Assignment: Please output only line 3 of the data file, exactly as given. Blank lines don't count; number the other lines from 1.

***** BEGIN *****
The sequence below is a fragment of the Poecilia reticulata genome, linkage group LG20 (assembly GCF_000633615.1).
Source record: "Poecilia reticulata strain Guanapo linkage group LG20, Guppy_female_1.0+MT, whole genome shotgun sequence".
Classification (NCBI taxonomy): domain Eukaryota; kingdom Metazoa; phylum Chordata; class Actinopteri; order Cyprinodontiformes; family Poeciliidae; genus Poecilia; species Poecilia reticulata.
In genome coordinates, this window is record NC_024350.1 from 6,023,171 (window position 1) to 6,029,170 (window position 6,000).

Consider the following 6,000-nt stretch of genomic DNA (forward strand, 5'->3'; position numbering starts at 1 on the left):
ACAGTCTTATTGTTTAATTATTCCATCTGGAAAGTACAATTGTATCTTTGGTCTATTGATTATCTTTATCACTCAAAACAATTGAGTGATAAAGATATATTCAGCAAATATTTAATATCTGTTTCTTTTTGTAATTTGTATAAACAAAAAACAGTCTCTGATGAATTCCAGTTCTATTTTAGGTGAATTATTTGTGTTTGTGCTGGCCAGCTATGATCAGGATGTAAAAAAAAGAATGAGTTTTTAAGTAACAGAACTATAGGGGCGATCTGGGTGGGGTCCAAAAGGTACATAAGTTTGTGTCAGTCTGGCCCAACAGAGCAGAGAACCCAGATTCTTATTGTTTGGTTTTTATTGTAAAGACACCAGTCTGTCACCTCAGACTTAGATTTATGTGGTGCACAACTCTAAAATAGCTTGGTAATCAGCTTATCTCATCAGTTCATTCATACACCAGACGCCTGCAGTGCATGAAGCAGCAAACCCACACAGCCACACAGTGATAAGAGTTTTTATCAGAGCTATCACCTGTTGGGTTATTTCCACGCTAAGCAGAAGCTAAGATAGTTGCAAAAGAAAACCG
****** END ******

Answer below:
Classification (NCBI taxonomy): domain Eukaryota; kingdom Metazoa; phylum Chordata; class Actinopteri; order Cyprinodontiformes; family Poeciliidae; genus Poecilia; species Poecilia reticulata.